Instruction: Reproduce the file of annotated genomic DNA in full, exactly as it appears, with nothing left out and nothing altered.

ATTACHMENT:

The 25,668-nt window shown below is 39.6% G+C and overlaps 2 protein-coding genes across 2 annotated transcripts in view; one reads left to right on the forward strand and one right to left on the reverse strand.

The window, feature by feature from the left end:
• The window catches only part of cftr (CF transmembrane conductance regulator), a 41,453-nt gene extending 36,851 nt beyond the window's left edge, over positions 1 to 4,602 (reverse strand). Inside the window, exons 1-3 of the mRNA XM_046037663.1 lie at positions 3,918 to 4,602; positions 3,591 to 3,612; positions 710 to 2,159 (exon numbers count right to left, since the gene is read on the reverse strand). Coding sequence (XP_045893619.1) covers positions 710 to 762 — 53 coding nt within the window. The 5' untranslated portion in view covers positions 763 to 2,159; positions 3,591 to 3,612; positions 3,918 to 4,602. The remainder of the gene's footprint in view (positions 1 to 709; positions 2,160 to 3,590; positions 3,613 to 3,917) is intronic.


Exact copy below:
The 25,668-nt window shown below is 39.6% G+C and overlaps 2 protein-coding genes across 2 annotated transcripts in view; one reads left to right on the forward strand and one right to left on the reverse strand.

The window, feature by feature from the left end:
• The window catches only part of cftr (CF transmembrane conductance regulator), a 41,453-nt gene extending 36,851 nt beyond the window's left edge, over positions 1 to 4,602 (reverse strand). Inside the window, exons 1-3 of the mRNA XM_046037663.1 lie at positions 3,918 to 4,602; positions 3,591 to 3,612; positions 710 to 2,159 (exon numbers count right to left, since the gene is read on the reverse strand). Coding sequence (XP_045893619.1) covers positions 710 to 762 — 53 coding nt within the window. The 5' untranslated portion in view covers positions 763 to 2,159; positions 3,591 to 3,612; positions 3,918 to 4,602. The remainder of the gene's footprint in view (positions 1 to 709; positions 2,160 to 3,590; positions 3,613 to 3,917) is intronic.